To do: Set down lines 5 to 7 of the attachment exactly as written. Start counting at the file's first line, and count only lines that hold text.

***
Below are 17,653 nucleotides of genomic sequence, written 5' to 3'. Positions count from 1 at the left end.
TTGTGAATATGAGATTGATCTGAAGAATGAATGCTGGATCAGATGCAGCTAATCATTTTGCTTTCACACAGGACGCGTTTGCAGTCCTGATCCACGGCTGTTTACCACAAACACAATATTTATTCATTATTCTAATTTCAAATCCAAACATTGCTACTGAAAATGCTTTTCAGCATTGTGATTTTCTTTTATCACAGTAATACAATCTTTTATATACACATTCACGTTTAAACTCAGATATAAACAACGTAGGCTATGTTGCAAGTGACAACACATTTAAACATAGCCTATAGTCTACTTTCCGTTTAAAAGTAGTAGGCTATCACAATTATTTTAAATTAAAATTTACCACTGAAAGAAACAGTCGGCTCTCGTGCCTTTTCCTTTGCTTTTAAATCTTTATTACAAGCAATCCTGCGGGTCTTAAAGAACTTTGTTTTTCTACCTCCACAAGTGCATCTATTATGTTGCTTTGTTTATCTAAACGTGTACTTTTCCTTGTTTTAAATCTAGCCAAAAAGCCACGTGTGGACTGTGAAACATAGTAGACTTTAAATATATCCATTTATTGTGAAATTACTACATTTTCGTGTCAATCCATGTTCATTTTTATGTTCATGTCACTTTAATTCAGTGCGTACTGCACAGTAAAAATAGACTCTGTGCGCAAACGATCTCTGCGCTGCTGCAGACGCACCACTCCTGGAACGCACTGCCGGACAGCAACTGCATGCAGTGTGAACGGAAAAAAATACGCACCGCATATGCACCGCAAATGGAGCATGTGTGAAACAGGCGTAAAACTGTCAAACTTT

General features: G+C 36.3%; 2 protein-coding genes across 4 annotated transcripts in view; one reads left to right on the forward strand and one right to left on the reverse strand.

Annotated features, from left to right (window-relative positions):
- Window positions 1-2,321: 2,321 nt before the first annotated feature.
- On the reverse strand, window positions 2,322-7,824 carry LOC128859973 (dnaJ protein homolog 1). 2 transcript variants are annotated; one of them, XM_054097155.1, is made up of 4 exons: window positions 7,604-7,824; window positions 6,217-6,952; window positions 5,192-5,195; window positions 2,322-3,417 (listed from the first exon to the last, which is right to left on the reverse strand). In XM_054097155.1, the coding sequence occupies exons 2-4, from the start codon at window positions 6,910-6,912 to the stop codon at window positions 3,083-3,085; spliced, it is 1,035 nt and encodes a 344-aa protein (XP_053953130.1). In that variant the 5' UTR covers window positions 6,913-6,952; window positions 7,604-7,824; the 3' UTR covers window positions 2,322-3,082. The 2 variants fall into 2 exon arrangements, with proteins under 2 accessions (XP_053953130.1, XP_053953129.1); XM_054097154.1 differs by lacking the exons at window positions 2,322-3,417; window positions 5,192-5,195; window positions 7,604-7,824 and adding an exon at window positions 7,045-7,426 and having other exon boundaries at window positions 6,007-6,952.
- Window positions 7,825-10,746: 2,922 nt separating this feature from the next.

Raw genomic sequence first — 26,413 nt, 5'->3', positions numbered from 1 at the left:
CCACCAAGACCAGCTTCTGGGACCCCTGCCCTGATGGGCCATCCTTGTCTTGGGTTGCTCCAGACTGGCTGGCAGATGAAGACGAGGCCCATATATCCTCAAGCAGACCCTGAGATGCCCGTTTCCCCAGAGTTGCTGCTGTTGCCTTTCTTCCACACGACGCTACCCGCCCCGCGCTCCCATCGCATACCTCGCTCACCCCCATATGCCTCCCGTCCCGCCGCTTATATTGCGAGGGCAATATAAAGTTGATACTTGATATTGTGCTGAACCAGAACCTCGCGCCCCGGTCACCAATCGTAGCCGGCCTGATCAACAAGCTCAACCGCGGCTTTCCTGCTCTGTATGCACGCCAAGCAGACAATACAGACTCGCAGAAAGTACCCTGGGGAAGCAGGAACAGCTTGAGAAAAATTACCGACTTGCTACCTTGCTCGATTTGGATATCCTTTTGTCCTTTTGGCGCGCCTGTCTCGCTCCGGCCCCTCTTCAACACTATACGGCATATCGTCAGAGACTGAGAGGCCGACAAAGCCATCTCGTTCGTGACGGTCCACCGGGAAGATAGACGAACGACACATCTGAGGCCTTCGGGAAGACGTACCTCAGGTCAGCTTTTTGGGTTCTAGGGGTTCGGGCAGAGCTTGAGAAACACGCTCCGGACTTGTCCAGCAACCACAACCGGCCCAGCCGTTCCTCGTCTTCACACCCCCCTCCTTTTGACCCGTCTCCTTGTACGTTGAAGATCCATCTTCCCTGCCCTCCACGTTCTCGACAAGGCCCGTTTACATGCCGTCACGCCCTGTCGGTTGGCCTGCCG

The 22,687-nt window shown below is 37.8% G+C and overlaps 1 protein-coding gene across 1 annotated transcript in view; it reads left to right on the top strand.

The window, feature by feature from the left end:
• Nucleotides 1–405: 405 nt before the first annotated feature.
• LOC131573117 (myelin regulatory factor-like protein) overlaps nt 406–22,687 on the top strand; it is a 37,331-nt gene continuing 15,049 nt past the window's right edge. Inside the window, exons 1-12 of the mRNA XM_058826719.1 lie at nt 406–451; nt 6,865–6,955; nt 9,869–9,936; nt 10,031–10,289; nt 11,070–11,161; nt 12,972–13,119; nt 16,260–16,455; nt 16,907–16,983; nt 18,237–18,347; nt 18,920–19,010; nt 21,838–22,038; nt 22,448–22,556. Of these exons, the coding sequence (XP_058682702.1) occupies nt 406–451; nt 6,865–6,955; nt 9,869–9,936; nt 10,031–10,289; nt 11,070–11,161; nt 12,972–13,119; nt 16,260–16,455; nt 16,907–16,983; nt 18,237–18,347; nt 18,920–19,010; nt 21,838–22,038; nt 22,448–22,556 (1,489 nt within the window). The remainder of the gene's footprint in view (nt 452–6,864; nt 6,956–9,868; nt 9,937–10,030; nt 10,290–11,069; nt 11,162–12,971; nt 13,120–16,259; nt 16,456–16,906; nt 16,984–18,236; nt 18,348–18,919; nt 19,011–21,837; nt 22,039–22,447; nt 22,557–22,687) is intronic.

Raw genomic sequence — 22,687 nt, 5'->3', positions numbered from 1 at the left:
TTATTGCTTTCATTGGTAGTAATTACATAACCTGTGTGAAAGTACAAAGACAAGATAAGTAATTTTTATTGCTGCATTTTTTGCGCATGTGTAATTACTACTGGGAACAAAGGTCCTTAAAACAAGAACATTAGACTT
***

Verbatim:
- Window positions 1-2,321: 2,321 nt before the first annotated feature.
- On the reverse strand, window positions 2,322-7,824 carry LOC128859973 (dnaJ protein homolog 1). 2 transcript variants are annotated; one of them, XM_054097155.1, is made up of 4 exons: window positions 7,604-7,824; window positions 6,217-6,952; window positions 5,192-5,195; window positions 2,322-3,417 (listed from the first exon to the last, which is right to left on the reverse strand). In XM_054097155.1, the coding sequence occupies exons 2-4, from the start codon at window positions 6,910-6,912 to the stop codon at window positions 3,083-3,085; spliced, it is 1,035 nt and encodes a 344-aa protein (XP_053953130.1). In that variant the 5' UTR covers window positions 6,913-6,952; window positions 7,604-7,824; the 3' UTR covers window positions 2,322-3,082. The 2 variants fall into 2 exon arrangements, with proteins under 2 accessions (XP_053953130.1, XP_053953129.1); XM_054097154.1 differs by lacking the exons at window positions 2,322-3,417; window positions 5,192-5,195; window positions 7,604-7,824 and adding an exon at window positions 7,045-7,426 and having other exon boundaries at window positions 6,007-6,952.
- Window positions 7,825-10,746: 2,922 nt separating this feature from the next.